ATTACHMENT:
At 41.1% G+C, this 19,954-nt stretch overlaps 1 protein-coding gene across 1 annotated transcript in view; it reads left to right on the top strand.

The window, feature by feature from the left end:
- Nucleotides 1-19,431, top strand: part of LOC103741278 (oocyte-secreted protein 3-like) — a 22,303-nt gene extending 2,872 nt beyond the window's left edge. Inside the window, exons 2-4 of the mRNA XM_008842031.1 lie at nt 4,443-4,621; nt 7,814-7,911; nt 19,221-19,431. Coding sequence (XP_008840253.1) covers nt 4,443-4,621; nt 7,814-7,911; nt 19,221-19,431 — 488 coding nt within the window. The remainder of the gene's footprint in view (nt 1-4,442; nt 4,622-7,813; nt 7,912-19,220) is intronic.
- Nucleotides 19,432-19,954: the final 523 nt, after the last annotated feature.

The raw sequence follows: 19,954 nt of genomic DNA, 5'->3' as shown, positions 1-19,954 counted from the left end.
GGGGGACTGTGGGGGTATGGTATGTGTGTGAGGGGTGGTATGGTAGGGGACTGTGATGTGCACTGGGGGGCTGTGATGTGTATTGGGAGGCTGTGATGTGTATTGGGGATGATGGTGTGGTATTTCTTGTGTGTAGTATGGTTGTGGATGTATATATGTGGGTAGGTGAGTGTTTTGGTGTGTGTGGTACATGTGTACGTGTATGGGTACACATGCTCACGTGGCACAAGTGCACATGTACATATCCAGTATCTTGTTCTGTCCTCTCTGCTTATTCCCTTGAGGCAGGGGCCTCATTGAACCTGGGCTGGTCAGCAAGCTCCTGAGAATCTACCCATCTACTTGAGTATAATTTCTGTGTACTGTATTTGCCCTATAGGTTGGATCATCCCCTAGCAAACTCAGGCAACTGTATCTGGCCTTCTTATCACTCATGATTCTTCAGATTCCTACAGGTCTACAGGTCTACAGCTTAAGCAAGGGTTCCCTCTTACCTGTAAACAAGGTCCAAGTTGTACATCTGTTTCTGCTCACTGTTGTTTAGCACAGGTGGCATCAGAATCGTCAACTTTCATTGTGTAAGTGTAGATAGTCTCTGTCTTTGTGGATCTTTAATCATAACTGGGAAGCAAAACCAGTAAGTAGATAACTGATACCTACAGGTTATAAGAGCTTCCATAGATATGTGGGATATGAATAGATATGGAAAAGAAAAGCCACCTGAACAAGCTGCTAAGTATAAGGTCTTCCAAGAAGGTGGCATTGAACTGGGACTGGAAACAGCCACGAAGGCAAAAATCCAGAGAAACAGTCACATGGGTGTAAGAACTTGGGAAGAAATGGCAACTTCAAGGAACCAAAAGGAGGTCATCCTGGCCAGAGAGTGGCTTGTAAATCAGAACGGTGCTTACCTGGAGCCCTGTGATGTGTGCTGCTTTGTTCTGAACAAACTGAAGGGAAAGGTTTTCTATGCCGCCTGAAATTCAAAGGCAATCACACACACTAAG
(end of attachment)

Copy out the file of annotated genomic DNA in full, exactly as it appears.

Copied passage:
At 41.1% G+C, this 19,954-nt stretch overlaps 1 protein-coding gene across 1 annotated transcript in view; it reads left to right on the top strand.

The window, feature by feature from the left end:
- Nucleotides 1-19,431, top strand: part of LOC103741278 (oocyte-secreted protein 3-like) — a 22,303-nt gene extending 2,872 nt beyond the window's left edge. Inside the window, exons 2-4 of the mRNA XM_008842031.1 lie at nt 4,443-4,621; nt 7,814-7,911; nt 19,221-19,431. Coding sequence (XP_008840253.1) covers nt 4,443-4,621; nt 7,814-7,911; nt 19,221-19,431 — 488 coding nt within the window. The remainder of the gene's footprint in view (nt 1-4,442; nt 4,622-7,813; nt 7,912-19,220) is intronic.
- Nucleotides 19,432-19,954: the final 523 nt, after the last annotated feature.

The raw sequence follows: 19,954 nt of genomic DNA, 5'->3' as shown, positions 1-19,954 counted from the left end.
GGGGGACTGTGGGGGTATGGTATGTGTGTGAGGGGTGGTATGGTAGGGGACTGTGATGTGCACTGGGGGGCTGTGATGTGTATTGGGAGGCTGTGATGTGTATTGGGGATGATGGTGTGGTATTTCTTGTGTGTAGTATGGTTGTGGATGTATATATGTGGGTAGGTGAGTGTTTTGGTGTGTGTGGTACATGTGTACGTGTATGGGTACACATGCTCACGTGGCACAAGTGCACATGTACATATCCAGTATCTTGTTCTGTCCTCTCTGCTTATTCCCTTGAGGCAGGGGCCTCATTGAACCTGGGCTGGTCAGCAAGCTCCTGAGAATCTACCCATCTACTTGAGTATAATTTCTGTGTACTGTATTTGCCCTATAGGTTGGATCATCCCCTAGCAAACTCAGGCAACTGTATCTGGCCTTCTTATCACTCATGATTCTTCAGATTCCTACAGGTCTACAGGTCTACAGCTTAAGCAAGGGTTCCCTCTTACCTGTAAACAAGGTCCAAGTTGTACATCTGTTTCTGCTCACTGTTGTTTAGCACAGGTGGCATCAGAATCGTCAACTTTCATTGTGTAAGTGTAGATAGTCTCTGTCTTTGTGGATCTTTAATCATAACTGGGAAGCAAAACCAGTAAGTAGATAACTGATACCTACAGGTTATAAGAGCTTCCATAGATATGTGGGATATGAATAGATATGGAAAAGAAAAGCCACCTGAACAAGCTGCTAAGTATAAGGTCTTCCAAGAAGGTGGCATTGAACTGGGACTGGAAACAGCCACGAAGGCAAAAATCCAGAGAAACAGTCACATGGGTGTAAGAACTTGGGAAGAAATGGCAACTTCAAGGAACCAAAAGGAGGTCATCCTGGCCAGAGAGTGGCTTGTAAATCAGAACGGTGCTTACCTGGAGCCCTGTGATGTGTGCTGCTTTGTTCTGAACAAACTGAAGGGAAAGGTTTTCTATGCCGCCTGAAATTCAAAGGCAATCACACACACTAAG